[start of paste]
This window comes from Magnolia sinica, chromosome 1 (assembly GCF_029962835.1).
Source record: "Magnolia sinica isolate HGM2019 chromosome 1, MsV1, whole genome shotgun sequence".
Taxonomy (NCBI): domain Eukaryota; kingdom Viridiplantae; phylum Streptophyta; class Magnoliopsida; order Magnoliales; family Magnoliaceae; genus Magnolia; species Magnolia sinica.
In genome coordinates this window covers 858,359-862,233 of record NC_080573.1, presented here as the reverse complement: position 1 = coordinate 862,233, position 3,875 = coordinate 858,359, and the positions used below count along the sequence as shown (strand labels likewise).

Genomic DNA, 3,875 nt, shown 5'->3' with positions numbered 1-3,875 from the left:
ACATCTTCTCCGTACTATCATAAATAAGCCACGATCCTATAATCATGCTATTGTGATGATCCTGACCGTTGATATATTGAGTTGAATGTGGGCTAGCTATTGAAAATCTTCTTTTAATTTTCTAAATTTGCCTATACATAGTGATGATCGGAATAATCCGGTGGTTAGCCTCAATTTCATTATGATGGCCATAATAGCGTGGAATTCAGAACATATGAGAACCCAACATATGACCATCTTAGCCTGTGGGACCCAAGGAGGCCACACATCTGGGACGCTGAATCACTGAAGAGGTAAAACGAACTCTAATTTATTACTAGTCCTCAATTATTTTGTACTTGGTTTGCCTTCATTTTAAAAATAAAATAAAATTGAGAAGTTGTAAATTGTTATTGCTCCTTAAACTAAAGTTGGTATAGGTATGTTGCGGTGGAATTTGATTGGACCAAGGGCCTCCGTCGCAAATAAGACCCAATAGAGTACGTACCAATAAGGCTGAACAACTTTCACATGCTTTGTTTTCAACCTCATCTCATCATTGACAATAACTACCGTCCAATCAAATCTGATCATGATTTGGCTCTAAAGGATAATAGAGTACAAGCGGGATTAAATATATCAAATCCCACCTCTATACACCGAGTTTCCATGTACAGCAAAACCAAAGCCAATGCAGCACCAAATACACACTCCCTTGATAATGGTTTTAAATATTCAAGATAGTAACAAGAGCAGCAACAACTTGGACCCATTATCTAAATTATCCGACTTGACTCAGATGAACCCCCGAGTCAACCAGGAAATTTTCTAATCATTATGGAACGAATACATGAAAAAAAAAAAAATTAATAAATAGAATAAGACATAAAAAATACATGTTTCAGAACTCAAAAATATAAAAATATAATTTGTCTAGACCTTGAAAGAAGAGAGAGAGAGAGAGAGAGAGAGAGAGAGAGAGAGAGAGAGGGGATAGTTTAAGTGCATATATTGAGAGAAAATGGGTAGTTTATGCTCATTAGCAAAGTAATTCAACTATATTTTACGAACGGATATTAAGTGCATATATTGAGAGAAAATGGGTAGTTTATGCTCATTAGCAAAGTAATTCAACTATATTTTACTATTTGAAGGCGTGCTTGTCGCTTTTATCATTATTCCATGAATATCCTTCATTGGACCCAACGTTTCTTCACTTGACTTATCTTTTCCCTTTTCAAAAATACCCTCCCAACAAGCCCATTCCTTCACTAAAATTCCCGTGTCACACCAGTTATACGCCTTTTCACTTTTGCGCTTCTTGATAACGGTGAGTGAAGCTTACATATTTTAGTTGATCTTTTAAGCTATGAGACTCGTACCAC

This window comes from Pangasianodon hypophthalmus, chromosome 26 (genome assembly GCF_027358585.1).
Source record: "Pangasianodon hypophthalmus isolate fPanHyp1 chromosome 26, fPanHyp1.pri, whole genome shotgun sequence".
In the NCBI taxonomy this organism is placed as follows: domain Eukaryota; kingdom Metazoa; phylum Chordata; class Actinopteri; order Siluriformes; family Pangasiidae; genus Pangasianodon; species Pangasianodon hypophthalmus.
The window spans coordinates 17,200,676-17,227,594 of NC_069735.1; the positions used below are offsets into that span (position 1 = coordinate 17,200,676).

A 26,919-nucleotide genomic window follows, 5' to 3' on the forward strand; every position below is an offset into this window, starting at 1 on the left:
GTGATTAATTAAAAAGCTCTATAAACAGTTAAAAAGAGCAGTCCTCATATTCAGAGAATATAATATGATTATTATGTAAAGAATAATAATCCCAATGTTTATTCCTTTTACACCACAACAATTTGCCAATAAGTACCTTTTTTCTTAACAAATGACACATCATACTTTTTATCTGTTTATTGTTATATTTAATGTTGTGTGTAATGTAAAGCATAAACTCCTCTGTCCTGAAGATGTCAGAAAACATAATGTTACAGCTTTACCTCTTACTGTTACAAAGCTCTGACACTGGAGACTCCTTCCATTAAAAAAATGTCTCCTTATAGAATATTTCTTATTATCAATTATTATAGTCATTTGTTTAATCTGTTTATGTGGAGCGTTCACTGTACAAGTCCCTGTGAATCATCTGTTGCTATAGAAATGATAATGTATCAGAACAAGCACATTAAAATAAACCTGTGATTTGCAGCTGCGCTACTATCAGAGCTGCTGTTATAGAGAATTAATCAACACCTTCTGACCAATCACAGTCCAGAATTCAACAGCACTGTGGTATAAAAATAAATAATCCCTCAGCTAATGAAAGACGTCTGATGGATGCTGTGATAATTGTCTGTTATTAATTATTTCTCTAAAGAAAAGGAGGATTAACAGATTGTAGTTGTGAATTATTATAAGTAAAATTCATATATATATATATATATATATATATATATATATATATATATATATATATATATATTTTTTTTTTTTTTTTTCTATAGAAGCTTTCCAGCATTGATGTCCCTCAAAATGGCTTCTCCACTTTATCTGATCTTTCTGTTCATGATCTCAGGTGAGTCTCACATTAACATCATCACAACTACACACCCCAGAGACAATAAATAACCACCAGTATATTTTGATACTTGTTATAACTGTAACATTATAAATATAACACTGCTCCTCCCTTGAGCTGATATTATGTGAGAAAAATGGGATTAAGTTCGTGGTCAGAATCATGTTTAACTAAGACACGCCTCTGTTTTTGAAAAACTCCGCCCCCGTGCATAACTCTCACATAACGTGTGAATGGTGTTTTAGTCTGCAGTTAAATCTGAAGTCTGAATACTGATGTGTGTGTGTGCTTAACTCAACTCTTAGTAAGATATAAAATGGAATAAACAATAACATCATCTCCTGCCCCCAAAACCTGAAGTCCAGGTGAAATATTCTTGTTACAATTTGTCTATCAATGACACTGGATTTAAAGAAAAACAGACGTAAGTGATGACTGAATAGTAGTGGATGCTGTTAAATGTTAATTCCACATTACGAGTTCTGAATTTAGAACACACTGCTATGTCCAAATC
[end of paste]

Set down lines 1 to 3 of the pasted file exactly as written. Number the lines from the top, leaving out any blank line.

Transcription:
This window comes from Magnolia sinica, chromosome 1 (assembly GCF_029962835.1).
Source record: "Magnolia sinica isolate HGM2019 chromosome 1, MsV1, whole genome shotgun sequence".
Taxonomy (NCBI): domain Eukaryota; kingdom Viridiplantae; phylum Streptophyta; class Magnoliopsida; order Magnoliales; family Magnoliaceae; genus Magnolia; species Magnolia sinica.